Parents never imagine that their child could get mixed up in drug addiction. But it’s because conversations never turn to the dangers of drug abuse that children are more likely to explore those dangerous waters. Despite the millions of dollars and man hours spent trying to keep youth off drugs, the most effective prevention program starts at home. Statistics show that kids whose parents engage them in conversation about drugs are nearly 40 percent less likely to get caught up in abuse.
What Are The Steps To Preventing Teen Drug Abuse?
Some parents have absolutely no experience with illegal drugs, nor do they have first-hand accounts of friends or family who dealt with addiction. These are the parents most likely to skip the conversation.The parents that do have a history of drug use may be afraid or embarrassed that talking about not doing drugs with their child could lead to admitting they have used. Rather than be embarrassed, parents should use their experiences as an educational opportunity to help prevent their kids from turning to drugs.
Tips To Starting The “Drug Abuse” Conversation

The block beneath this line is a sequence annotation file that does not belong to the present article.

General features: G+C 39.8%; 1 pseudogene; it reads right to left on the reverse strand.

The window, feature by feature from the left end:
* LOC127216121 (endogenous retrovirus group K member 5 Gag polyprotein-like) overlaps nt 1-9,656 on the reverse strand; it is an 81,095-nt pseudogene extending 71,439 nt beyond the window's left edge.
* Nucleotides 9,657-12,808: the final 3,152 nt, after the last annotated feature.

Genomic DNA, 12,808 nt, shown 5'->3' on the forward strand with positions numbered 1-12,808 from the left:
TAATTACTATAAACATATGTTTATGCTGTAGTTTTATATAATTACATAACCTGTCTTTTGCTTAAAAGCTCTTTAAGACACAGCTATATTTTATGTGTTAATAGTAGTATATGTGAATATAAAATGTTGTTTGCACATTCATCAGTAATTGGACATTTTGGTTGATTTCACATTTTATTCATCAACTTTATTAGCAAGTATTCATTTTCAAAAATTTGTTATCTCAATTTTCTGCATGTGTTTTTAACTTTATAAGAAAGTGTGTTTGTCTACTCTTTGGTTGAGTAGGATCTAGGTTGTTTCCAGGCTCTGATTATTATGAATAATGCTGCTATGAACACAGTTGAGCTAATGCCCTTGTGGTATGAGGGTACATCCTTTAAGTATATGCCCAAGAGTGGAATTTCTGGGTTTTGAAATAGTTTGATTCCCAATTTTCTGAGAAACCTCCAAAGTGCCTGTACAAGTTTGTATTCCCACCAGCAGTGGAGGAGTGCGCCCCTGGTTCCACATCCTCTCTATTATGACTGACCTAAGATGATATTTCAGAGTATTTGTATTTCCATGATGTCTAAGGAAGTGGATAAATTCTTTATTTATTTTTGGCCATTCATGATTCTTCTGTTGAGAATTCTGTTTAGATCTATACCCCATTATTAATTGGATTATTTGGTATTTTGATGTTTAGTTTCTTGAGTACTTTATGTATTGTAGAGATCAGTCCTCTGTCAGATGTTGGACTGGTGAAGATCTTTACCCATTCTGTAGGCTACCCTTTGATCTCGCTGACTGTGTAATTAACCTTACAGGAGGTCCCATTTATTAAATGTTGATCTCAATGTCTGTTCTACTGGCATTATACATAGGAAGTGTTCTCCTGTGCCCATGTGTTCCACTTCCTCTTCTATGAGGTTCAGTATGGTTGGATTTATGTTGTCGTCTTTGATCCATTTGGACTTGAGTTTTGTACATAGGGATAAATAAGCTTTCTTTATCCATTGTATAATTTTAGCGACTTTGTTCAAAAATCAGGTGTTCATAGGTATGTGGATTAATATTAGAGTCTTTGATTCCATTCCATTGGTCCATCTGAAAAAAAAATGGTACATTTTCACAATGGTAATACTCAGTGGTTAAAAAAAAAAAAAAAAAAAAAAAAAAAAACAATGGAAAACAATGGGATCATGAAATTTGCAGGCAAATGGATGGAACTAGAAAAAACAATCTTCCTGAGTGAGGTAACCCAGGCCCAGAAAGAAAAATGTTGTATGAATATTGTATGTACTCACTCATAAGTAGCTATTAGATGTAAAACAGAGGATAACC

The National Parents Resource Institute for Drug Education says that parents who don’t talk about drug abuse simply don’t know what to say or don’t think anything they say will make any kind of impact. Here are some tips to get the conversational ball rolling:
- Lay down the law. All parents set rules, and setting rules about drug use should be no different. Parents need to make it very clear to children that drug use is forbidden in and outside the home.
- Lead by example. Parents who openly abuse their prescription drugs are essentially leading their children to believe it’s okay to do the same.
- Learn about drugs and their risks. Children aren’t always the best at filtering bad facts from good. Parents need to make sure their facts are from a reliable source so that they can convey them with confidence to their children.
- Dispel marijuana myths. Part of the goal of a good conversation about drugs is dispelling myths. Despite the seemingly zero health effects of marijuana in adults, recent studies show that teenagers that use marijuana suffer possible side effects that can affect their health for years to come.
- Role play. Some parents have had success using role playing as a teaching device. Act out scenarios where the child has to say no.
- Talk to school counselors. Parents that talk to counselors can get talking points that will stress the importance of staying clean.